SUMMARY: Indianapolis, yesterday. A state troopers house was robbed over Thanksgiving, and his service weapon stolen. The officer was home yesterday, when someone tried to kick in his front door. The policemen shot and killed him.
December 20, 2005
Off-duty trooper kills man
He was trying to kick in front door of officer's home, police say
By Kevin O'Neal
The off-duty Indiana State Police officer who shot and killed a man he says was trying to kick in his front door Monday had been burglarized last month, investigators said.
Trooper Joel D. Wilson, 39, shot Theodore Hixenbaugh, 22, Indianapolis, through the door of Wilson's Far-Eastside home.
The shooting was reported around 11:40 a.m. in the 2100 block of Autumn Creek Drive. State Police said the incident started when someone knocked on Wilson's door.
"Trooper Wilson was able to look from a vantage point not visible by the suspect, to see that someone was at his door," said First Sgt. David Bursten, a State Police spokesman. "He didn't recognize the person, didn't know what he wanted or needed."
The man at the front door stopped knocking and reportedly started to kick the door. A short time later, Wilson fired two shots from his service weapon through the door. One hit Hixenbaugh, who was pronounced dead at Wishard Memorial Hospital at 12:11 p.m. Monday.
Bursten said he had not yet heard from investigators on whether Wilson had given any sort of warning, or identified himself as a police officer before firing the shots.
Police records show Hixenbaugh has been arrested several times for domestic disturbances, larcenies, fraud, residential entry and criminal confinement. Records from the Indiana Department of Correction show that Hixenbaugh had served sentences for forgery and criminal confinement.
Hixenbaugh's family declined to comment on the shooting Monday night.
While the shooting happened in the sheriff's service area, the case is being investigated by State Police. Bursten said State Police also cover the Far-Eastside area near the Marion-Hancock county line.
Sheriff's Department Spokesman Phil Burton said Monday night that State Police were taking the lead because one of their officers was involved.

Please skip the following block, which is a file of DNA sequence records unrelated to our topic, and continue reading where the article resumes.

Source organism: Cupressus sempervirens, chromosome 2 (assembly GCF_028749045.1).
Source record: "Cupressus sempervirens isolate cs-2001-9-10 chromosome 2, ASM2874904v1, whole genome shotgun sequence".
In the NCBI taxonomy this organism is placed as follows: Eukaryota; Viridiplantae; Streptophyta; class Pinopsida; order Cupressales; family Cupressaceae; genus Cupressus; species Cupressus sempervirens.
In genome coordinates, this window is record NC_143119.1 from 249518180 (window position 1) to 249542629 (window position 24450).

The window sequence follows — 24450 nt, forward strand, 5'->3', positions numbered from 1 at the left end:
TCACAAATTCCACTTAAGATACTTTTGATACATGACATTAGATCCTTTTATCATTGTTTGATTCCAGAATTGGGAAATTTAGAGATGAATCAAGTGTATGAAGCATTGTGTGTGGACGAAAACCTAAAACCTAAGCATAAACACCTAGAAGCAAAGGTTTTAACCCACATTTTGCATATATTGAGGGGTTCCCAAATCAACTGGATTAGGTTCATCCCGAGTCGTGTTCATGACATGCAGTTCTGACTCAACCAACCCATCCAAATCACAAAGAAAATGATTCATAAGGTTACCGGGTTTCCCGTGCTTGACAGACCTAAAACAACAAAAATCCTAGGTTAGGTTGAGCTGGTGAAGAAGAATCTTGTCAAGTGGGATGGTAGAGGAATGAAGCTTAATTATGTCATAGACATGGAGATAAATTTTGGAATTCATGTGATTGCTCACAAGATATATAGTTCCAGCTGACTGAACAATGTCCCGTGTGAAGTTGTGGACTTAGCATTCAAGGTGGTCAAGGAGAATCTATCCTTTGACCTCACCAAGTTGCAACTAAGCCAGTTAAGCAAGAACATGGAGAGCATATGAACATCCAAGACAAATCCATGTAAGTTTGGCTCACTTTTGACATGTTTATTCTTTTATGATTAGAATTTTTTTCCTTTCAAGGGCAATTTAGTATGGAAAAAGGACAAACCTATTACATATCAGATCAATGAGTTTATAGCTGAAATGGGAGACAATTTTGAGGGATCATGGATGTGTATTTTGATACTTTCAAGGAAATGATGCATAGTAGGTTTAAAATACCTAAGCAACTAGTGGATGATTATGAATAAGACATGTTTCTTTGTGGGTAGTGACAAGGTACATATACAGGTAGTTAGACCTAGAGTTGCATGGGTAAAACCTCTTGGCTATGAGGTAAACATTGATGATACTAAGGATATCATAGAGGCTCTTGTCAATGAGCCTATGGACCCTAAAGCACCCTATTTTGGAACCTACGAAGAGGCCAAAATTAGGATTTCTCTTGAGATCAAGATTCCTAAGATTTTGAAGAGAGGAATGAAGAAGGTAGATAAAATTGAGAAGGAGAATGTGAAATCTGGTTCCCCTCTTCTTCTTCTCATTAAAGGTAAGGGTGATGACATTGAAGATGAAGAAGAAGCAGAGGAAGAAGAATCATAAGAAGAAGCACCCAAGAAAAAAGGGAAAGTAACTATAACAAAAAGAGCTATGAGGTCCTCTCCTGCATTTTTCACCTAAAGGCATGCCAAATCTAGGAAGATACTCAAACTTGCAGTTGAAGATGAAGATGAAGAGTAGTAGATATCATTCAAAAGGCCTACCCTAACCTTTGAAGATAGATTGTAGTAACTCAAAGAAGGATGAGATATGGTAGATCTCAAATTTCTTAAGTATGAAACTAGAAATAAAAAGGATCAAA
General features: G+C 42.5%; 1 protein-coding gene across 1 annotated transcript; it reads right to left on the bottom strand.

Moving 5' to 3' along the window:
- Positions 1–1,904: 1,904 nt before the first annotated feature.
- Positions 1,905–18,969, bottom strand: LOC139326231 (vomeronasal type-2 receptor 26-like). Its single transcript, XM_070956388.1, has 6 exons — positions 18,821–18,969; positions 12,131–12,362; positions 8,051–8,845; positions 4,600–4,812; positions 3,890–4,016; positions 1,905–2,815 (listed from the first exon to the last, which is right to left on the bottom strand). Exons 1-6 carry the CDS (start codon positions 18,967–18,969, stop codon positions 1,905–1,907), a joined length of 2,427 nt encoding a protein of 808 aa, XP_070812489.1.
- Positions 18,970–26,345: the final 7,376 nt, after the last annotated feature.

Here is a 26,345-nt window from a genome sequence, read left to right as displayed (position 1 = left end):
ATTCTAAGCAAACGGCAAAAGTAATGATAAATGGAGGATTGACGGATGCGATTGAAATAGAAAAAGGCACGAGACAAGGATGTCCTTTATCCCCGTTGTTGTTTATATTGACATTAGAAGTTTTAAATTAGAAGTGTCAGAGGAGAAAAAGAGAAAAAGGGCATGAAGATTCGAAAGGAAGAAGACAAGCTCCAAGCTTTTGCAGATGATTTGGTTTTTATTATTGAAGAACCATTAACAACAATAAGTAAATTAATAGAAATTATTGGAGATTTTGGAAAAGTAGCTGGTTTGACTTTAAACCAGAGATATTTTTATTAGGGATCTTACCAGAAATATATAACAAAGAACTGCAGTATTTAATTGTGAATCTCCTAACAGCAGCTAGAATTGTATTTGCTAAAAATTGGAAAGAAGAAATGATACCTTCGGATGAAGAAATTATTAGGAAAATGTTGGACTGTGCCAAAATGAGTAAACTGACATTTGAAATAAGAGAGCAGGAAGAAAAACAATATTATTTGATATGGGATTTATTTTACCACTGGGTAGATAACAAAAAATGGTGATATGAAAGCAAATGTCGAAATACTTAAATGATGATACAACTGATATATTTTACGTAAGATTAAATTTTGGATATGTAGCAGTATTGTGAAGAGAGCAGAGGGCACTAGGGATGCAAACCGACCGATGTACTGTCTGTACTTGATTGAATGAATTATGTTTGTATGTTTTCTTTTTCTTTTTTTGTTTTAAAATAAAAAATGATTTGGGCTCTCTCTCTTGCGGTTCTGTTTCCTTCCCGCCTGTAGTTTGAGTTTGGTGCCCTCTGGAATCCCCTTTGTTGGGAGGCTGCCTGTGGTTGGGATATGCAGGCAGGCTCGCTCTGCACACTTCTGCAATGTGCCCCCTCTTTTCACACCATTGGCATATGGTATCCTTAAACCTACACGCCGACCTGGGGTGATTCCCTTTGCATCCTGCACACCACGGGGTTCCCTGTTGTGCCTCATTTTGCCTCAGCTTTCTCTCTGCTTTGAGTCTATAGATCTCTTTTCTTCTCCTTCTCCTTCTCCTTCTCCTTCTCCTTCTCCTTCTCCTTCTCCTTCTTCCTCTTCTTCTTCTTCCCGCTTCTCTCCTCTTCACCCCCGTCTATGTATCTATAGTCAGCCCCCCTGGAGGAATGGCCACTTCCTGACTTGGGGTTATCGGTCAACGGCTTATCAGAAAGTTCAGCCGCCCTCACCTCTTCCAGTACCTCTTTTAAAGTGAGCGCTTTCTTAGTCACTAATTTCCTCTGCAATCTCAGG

State Police are going to handle this case as they would any shooting or homicide, Bursten said, but there will be an internal affairs probe. Wilson was expected to return to duty at the Indianapolis post today, at which time a decision would be made on whether he will resume regular patrol duties.
Troopers were not sure if the burglary at Wilson's home Thanksgiving Day -- in which his service weapon was stolen -- had any connection to the shooting Monday.
Two suspects in the earlier case were caught later Thanksgiving Day after Marion County Sheriff's deputies were sent to check a report of a residence burglary a couple of miles north in the 4100 block of Canapple Drive. Two vehicles fled from the residence, and deputies chased them. Both vehicles crashed, and the drivers were arrested.
Deputies found a .40-caliber Beretta handgun after searching Perrin Lee Chandler, 19. They identified the weapon as Wilson's gun by an ISP stamp on the handgrip.
The second person arrested after the chases and crashes was Jarad McGee, 17, arrested on charges of auto theft, resisting law enforcement, and marijuana possession.
What? he should have ran into his room and locked the door until help arrived like the news tells you to do.
Shoot through a door at someone you don't know? Is this what they teach at the ISP Police Academy?
Sorry, I should have been more specific. Anyone who tries to:
1. kick down the door of a home
2. that they probably know is the residence of a state trooper
3. while that trooper is home
4. in broad daylight
is too stupid to be allowed to live.
Darwin at work.
Boy, I don't think I could defend that in court.
Good thing he's a cop
It was sarcasm.
In Illinois, you can use deadly force (shoot) if someone is attempting a "violent or tumultous" entry into your home. I would think Indiana has a similar law. Every person has a right to defent their home.